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Mar 3, 2011 - 4 minute read - Comments -

YASBE – Open Source Code Incremental Backup Windows WPF Application

The reason I started this little project is none of the premier backup packages currently support Blu_ray… I know that sounds amazing but check out the help forums for stuff like Acronis and Paragon and Yosemite… it’s not a pretty picture out there currently with regards to Blu_ray… and of course, I had already bought my BD drive before I started to realize how dismal this all was… so I was inclined to find a solution 🙂

I’ll admit right up front, the UI is a a bit cluttered and terse… classic, good_enough_for_own_purposes_in_the_time_i*had syndrome


  • full source svn repo Update 3/24/15 * Google is shutting down code.google.com 🙁 but provided easy migration to github: New source link.
  • Basically, it just works like a champ… I really like how it came together… WPF is awesome… it all feels very peppy & responsive on my “aging” Quad Core 2…
  • currently implemented on sql server 2008 (express)… should be relatively database agnostic in theory, but…
  • The one big sql server 2008 dependency that I do use is SQL Server table*valued stored proc parameters.
  • install the default database structure via .BAK file
  • This SQL Server table proc parm approach is a particularly fun optimization I’ve been itching to implement to see how it hangs together in lieu of using it elsewhere (whenever I can finally get my work to upgrade to SQL Server 2008!!! 🙂
  • Anyway, as far as the actual application goes, see screenshot, it’s WPF 4 code with a lot of little tricks I’ve learned along the way with my other much larger scope WPF LOB project at work.
  • YASBE (“Yet Another Simple Backup Enabler”) immediately presents the typical checkboxed include/exclude filesystem tree where you select which folders are in and out… you can of course simply select a root drive letter if you’re organized to have everything you care about on one big data drive.
  • I underestimated the complexity of rolling my own folders treeview but I like the work I achieved in the .Net IO FileSystem code & the corresponding WPF TreeView XAML here (search for “TreeView”)… I’ve seen other examples of loading a WPF TreeView (telerik knowledge base etc)… but I feel like i did mine a little tighter… easier to copy/understand I think… the tree is efficiently _lazy loading_… ie it only scans the next set of folders down when you expand a parent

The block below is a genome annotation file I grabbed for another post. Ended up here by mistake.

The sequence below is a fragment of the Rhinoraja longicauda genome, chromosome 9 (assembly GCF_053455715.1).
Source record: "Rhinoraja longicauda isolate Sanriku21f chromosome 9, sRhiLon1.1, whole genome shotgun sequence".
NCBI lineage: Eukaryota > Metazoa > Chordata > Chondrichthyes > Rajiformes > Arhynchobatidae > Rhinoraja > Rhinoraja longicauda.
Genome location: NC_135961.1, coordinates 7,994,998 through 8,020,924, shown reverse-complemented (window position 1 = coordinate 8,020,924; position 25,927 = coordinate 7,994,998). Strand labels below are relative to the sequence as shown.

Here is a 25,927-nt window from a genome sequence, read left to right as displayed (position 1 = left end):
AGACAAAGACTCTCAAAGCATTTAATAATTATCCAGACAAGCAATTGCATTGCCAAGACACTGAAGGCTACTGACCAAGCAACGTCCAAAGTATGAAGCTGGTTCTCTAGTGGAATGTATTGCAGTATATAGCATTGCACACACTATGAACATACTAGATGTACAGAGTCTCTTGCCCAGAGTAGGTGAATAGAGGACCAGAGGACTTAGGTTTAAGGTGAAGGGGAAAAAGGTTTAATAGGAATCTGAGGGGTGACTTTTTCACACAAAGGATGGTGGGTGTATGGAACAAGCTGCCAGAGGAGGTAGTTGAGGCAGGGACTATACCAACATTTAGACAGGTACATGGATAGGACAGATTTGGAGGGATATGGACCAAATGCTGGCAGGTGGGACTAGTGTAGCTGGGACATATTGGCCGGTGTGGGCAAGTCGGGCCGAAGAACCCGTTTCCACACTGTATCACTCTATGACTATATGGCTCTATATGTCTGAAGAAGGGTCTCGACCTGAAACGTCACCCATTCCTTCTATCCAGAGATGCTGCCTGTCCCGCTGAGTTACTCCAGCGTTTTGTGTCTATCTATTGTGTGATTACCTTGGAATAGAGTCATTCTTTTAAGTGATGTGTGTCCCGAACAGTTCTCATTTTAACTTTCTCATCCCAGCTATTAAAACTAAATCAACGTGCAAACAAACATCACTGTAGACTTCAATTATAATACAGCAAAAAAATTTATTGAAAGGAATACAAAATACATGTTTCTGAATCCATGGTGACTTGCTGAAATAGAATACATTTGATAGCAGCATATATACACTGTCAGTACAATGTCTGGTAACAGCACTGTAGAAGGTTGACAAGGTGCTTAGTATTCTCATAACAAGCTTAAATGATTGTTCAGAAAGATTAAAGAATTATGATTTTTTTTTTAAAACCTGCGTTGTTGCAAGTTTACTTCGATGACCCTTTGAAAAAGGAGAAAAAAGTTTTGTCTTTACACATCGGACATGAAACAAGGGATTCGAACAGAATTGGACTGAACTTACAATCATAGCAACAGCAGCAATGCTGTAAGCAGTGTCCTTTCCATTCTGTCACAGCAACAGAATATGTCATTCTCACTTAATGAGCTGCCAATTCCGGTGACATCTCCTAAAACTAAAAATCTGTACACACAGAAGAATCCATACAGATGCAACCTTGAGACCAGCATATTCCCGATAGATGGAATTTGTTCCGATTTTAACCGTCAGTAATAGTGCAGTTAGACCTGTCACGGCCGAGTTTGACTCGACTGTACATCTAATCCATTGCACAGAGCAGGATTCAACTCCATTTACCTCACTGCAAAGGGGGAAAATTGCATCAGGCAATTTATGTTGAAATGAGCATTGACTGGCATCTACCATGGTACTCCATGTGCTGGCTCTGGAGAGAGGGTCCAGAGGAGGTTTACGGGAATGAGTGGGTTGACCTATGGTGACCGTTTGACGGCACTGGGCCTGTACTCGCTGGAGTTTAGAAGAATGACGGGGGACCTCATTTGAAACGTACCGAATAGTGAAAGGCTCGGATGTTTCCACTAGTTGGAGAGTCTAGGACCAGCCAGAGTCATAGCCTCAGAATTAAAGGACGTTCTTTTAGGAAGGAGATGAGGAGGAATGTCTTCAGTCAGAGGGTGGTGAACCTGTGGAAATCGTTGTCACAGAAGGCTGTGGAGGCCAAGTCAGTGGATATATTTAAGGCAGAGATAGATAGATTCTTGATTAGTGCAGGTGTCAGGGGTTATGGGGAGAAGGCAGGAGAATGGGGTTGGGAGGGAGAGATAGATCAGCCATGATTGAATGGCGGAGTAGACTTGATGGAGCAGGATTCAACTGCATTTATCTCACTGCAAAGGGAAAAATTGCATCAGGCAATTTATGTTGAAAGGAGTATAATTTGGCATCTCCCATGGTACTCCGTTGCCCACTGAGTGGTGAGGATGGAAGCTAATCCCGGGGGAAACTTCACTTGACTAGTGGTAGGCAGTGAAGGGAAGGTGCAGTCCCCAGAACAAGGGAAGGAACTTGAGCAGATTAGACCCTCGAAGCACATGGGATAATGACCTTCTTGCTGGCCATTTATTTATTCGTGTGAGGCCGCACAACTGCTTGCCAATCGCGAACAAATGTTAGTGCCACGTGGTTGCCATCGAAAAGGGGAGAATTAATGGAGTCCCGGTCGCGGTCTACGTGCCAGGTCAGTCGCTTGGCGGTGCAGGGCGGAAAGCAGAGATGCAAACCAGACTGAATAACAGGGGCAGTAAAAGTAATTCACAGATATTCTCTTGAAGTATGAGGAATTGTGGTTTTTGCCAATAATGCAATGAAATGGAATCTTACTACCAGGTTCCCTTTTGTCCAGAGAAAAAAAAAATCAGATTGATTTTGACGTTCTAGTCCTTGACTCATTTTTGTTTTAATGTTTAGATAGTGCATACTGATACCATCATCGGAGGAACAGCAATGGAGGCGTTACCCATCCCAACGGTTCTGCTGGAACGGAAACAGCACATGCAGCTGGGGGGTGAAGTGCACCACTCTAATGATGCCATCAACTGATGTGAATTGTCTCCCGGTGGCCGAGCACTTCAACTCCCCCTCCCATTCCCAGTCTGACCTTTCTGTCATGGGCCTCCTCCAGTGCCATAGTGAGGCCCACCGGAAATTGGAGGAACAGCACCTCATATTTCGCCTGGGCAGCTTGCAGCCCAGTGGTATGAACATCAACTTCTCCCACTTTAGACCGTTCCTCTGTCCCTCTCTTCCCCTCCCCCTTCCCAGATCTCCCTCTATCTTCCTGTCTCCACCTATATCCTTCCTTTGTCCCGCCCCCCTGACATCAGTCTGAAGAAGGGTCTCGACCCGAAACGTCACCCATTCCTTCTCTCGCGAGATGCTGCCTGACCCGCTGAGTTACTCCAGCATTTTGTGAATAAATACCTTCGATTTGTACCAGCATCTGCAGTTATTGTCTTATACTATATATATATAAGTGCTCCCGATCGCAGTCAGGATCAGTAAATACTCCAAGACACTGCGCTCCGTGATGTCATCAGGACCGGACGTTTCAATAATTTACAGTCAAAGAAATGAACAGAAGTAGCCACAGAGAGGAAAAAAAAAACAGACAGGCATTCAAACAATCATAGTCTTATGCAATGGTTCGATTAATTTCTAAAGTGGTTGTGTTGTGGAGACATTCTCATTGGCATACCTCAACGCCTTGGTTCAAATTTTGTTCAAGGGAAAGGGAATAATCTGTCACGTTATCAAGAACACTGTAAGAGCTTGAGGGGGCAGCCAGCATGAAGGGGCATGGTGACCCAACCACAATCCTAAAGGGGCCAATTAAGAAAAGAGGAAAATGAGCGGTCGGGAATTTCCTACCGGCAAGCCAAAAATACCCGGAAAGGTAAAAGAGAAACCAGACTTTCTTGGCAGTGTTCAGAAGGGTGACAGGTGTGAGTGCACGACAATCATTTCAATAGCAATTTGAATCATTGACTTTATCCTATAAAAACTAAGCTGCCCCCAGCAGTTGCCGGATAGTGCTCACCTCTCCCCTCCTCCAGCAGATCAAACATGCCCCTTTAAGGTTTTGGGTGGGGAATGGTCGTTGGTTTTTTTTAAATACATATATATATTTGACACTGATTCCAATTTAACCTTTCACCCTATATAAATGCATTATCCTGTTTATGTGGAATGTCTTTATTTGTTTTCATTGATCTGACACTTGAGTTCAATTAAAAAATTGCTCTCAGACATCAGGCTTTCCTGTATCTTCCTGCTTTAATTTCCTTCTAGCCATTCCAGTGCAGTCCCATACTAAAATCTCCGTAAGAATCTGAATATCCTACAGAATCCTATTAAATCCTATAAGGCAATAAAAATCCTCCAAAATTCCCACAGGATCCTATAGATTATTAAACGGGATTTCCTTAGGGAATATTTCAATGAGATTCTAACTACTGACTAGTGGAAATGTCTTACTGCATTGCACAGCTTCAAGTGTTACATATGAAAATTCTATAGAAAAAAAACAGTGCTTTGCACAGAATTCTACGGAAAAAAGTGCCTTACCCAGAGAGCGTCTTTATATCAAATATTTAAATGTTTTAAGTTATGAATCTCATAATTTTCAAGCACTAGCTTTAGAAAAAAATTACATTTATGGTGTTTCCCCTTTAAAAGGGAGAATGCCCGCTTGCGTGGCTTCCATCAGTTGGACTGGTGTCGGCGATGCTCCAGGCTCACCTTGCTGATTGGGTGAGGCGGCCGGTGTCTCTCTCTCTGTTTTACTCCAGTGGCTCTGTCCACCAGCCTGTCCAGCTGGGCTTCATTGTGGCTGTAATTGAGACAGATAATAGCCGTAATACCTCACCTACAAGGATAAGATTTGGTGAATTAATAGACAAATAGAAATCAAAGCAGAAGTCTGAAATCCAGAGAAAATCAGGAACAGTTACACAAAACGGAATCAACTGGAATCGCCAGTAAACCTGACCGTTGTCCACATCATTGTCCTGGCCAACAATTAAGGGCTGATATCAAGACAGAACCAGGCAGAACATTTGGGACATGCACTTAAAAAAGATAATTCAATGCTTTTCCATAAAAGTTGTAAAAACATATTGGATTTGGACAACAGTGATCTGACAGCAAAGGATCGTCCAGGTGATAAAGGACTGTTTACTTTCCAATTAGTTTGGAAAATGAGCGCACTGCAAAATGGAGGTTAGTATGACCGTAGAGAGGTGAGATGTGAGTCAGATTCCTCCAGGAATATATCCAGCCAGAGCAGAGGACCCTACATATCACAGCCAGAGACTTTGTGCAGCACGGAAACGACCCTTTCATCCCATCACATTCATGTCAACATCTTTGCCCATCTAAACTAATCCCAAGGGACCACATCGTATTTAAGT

• Then one would typically hit the “Select Next Disc’s Worth Of Files” button and YASBE cranks down the list until it’s included 25GB worth of new/changed files that are candidates for going to a Blu*ray disk.
  • the .Net DirectoryInfo.GetFiles() appears to be adequately performant on my average desktop hardware … it scans my 200GB+ of photos and other important documents in <16 seconds… actually it scans all those files, –AND* uploads it to sql server (via table stored proc parameter) and does the comparison to all the previously recorded date stamps to determine what is new/changed… –AND* sends that recordset back to the client and displays it on a datagrid, all that in 16 seconds… I’m absolutely pleased with that… I feel that the master blast of all those file records up to SQL Server using the table valued stored proc parm really nicely optimizes that step.
  • Then one would hit “copy to staging folder”… wait quite a bit longer to copy 25 GB to your Blu*ray’s staging folder (actually it’s effectively more around 23GB max from what I’ve read)
  • Then I highly recommend you burn your Blu*ray by drag/dropping your burn staging folder into Nero BurnLite (which is free)
  • Nero BurnLite has been 100% reliable for me and it’s a perfectly bare bones data disc burning software, exactly what I want, without any other fluff.
  • I had major reliability problems with Windows 7’s built*in disc burning facility!!!… I coastered 5 out of 6 tries before I bailed and went to Nero… it becomes mentally painful trial and error at 25GB a pop for a cheap arse like me :)… Yet Win7 seems absolutely fine for DVD/CD burning… I’ve burned those successfully w/o a glitch.
  • Here’s the interesting anecdotal evidence, after the burn, Nero spews out a list of mandatory renames for files that somehow wouldn’t fit the disc’s file system… which is UDF I believe… I’m wondering if Win7 doesn’t perform that kind of necessary bulletproofing and that’s why the burns would always fail several minutes in, after wildly jumping around between random %complete estimates and a schizophrenic progress bar.
  • Nero methodically clicks off percent*completes nice & fast … seems like 25GB only takes about 15mins… very doable… I did 8 x 25GB discs to cover my whole photo library while working on other things and it went by like clockwork.